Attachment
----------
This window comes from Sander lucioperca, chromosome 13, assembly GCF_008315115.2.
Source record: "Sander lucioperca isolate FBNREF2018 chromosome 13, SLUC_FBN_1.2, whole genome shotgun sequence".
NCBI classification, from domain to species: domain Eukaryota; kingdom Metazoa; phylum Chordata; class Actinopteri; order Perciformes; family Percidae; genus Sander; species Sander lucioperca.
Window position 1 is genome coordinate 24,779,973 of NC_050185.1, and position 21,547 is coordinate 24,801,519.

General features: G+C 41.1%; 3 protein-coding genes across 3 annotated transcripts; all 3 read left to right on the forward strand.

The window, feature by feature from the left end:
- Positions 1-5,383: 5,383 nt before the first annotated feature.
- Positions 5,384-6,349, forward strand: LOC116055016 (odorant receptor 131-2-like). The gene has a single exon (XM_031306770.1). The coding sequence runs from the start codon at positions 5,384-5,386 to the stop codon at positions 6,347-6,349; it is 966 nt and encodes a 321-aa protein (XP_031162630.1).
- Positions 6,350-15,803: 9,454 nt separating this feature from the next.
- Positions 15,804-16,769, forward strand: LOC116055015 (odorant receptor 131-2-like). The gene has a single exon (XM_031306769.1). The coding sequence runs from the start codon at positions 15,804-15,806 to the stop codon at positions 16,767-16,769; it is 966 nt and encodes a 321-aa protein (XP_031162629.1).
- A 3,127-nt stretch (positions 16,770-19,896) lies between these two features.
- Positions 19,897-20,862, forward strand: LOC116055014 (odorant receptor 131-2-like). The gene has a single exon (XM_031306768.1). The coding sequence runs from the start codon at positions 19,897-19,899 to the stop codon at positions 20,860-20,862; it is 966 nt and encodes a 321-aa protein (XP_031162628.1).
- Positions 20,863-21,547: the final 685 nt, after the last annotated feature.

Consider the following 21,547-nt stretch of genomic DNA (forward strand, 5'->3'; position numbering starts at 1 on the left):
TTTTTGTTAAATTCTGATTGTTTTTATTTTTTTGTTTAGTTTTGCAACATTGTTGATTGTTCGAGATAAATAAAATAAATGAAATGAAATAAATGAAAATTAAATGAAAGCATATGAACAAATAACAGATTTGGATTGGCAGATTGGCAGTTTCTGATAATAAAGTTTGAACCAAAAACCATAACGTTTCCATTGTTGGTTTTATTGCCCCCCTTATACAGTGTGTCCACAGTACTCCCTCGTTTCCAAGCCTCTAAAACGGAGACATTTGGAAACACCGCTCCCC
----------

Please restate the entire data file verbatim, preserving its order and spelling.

This window comes from Sander lucioperca, chromosome 13, assembly GCF_008315115.2.
Source record: "Sander lucioperca isolate FBNREF2018 chromosome 13, SLUC_FBN_1.2, whole genome shotgun sequence".
NCBI classification, from domain to species: domain Eukaryota; kingdom Metazoa; phylum Chordata; class Actinopteri; order Perciformes; family Percidae; genus Sander; species Sander lucioperca.
Window position 1 is genome coordinate 24,779,973 of NC_050185.1, and position 21,547 is coordinate 24,801,519.

General features: G+C 41.1%; 3 protein-coding genes across 3 annotated transcripts; all 3 read left to right on the forward strand.

The window, feature by feature from the left end:
- Positions 1-5,383: 5,383 nt before the first annotated feature.
- Positions 5,384-6,349, forward strand: LOC116055016 (odorant receptor 131-2-like). The gene has a single exon (XM_031306770.1). The coding sequence runs from the start codon at positions 5,384-5,386 to the stop codon at positions 6,347-6,349; it is 966 nt and encodes a 321-aa protein (XP_031162630.1).
- Positions 6,350-15,803: 9,454 nt separating this feature from the next.
- Positions 15,804-16,769, forward strand: LOC116055015 (odorant receptor 131-2-like). The gene has a single exon (XM_031306769.1). The coding sequence runs from the start codon at positions 15,804-15,806 to the stop codon at positions 16,767-16,769; it is 966 nt and encodes a 321-aa protein (XP_031162629.1).
- A 3,127-nt stretch (positions 16,770-19,896) lies between these two features.
- Positions 19,897-20,862, forward strand: LOC116055014 (odorant receptor 131-2-like). The gene has a single exon (XM_031306768.1). The coding sequence runs from the start codon at positions 19,897-19,899 to the stop codon at positions 20,860-20,862; it is 966 nt and encodes a 321-aa protein (XP_031162628.1).
- Positions 20,863-21,547: the final 685 nt, after the last annotated feature.

Consider the following 21,547-nt stretch of genomic DNA (forward strand, 5'->3'; position numbering starts at 1 on the left):
TTTTTGTTAAATTCTGATTGTTTTTATTTTTTTGTTTAGTTTTGCAACATTGTTGATTGTTCGAGATAAATAAAATAAATGAAATGAAATAAATGAAAATTAAATGAAAGCATATGAACAAATAACAGATTTGGATTGGCAGATTGGCAGTTTCTGATAATAAAGTTTGAACCAAAAACCATAACGTTTCCATTGTTGGTTTTATTGCCCCCCTTATACAGTGTGTCCACAGTACTCCCTCGTTTCCAAGCCTCTAAAACGGAGACATTTGGAAACACCGCTCCCC